Metabolic Syndrome. Fat kills!

I’ve always known that being obese is a bad thing, but being obese with complications are a whole new different level.

A 29 year old man came to me today complaining that he was short of breath for the past few days. In fact, he went to an emergency department of a heart institute called I*N (for those who knows where I am from) to seek treatment and he was treated for URTI. He was told that he had some “noise” in his lungs and therefore given paracetamol, antibiotics and a cough syrup. *facepalm*

One look at him you know that’s not breathing comfortably. He is obese, that’s for sure. He was already having difficulty sleeping at night. Easily goes out of breath if he walks too far.  BP was 166/130 mmHg. Lungs wise, fine crepitations were heard. Liver was enlarged. He had severe hypertriglyceridaemia and microalbuminaemia. Fasting blood glucose was impaired. CXR showed cardiomegaly with pulmonary exudates. To sum it up, he’s a very suitable candidate to be classified under metabolic syndrome. So, URTI anyone?

Anyway, try not to be TOO FAT okay? Fat is somewhat acceptable (I guess) since I’m in a society who loves food but being too fat just knocks you out completely.


Is grass REALLY greener on the other side?

I’ve always have plans to work in another country like Australia but when I  read and think about the prospects working there, I weren’t very sure myself if it was a good choice in the first place. But like the saying goes, “Never try, never know”. I have asked myself these questions many times.

Am I unhappy with the current situation that I’m in now?

  • No. Not really. I’m enjoying what I am doing at this point of time.

Would I be able to do the same as what I am doing now in Australia?

  • Yes. But that would take a while, a long while perhaps. Since I’ve read about the discrimination against overseas trained doctors in certain parts of Australia, so it would not be easy. Chances are slim.

Then, why do I want to go there in the first place?

  • For a better future. And for my wife too, as she longs to work there.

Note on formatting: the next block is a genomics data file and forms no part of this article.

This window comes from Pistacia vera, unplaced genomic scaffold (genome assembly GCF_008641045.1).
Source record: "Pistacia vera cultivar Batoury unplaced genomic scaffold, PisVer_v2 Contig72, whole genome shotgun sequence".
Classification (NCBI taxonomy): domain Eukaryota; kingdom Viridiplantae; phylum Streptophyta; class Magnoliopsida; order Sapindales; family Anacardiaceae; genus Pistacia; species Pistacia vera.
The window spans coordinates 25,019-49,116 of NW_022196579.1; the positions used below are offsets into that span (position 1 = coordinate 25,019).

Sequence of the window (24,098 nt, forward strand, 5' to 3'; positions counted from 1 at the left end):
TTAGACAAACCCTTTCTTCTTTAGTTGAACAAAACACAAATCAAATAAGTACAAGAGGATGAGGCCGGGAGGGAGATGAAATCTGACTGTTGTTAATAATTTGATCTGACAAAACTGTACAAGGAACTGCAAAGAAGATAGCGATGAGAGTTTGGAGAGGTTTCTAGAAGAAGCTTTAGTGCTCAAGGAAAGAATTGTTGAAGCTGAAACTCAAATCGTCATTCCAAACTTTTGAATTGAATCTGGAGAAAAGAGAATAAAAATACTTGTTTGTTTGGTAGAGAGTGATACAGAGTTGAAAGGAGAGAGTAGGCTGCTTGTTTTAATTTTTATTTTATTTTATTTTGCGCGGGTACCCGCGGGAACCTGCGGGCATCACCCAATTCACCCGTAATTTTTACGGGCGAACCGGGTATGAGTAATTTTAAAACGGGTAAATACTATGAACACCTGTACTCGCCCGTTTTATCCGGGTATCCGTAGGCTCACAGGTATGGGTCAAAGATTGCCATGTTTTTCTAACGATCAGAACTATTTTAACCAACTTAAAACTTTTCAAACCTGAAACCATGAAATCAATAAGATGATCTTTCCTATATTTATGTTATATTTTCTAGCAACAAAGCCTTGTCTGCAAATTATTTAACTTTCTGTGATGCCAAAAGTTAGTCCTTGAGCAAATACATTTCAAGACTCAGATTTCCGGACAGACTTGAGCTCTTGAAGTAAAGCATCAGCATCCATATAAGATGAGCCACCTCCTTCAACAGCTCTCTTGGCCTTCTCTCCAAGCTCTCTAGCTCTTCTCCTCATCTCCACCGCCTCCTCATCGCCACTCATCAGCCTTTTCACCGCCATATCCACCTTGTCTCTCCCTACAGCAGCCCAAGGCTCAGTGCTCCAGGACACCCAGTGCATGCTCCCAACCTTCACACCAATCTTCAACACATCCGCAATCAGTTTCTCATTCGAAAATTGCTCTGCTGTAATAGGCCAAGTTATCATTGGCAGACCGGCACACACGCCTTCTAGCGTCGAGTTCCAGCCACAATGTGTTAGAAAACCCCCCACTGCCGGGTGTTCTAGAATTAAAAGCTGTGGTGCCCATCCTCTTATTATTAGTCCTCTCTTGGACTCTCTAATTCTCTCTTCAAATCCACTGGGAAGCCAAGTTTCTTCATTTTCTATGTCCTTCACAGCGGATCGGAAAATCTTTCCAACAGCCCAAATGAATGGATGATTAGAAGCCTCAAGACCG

Does that mean there is no future in where I am now?

  • I don’t know. I can’t foresee the future.

Then how would I know the future is better in Australia?

  • Honestly, I have no idea how’s it going to be like there too.

So, the bottom line is? I don’t know. What I do know is that, in life, everyone strives to be the breast best (been scanning too many breasts lately). I would want to make my own path and do what I’m happy with. However, there are times where responsibility and the influences from the people around you tend to stray us away.

To end my story for today, here’s a breast cyst for your viewing pleasure.

Job Satisfaction.

Many have asked me, ever since I changed my job this year, whether I enjoy what I do. To be honest, yes. I do not get the same dreadful feeling each day when I am about to go to work. I get to spend more time with my patients. And patients are happy that they get a proper explanation from me. Last time, it was pretty much a “touch and go” basis. It’s not that I did not want to spend time with them, but because of the time constraint and the amount of work load that I had, it was not possible at all.

The best part of all, I do not have to receive any calls from the director of a hospital, telling me that I should attend to a VVIP first, who came for just a simple flu instead of a patient who was having a myocardial infarction. That was purely utter nonsense. My job is to treat the sick, not to polish someone’s arse. And I’m so glad that I do not have to face that kind of crap anymore. Definitely, a very good feeling.

Apart from being said, I do miss working with the hospital staffs back in the Emergency Department. They’re really a good bunch of people and it was really enjoyable working with all of them. However, I needed a change. So I took the step of faith. And I really thank God, for providing me another group of people who are hardworking and fun to work with too.

So here I am, with another scan in hand. A scan of a 31 year old chap, with a stone in his gallbladder, termed cholelithiasis. Notice the black wide line that appears behind the stone? It’s called acoustic shadowing. I find it rather intriguing because of the same logic behind using a torch to shine at a rock, producing the same effect to as what we call, a shadow. As compared to a stone, a polyp does not produce the same effect.


Cool eh?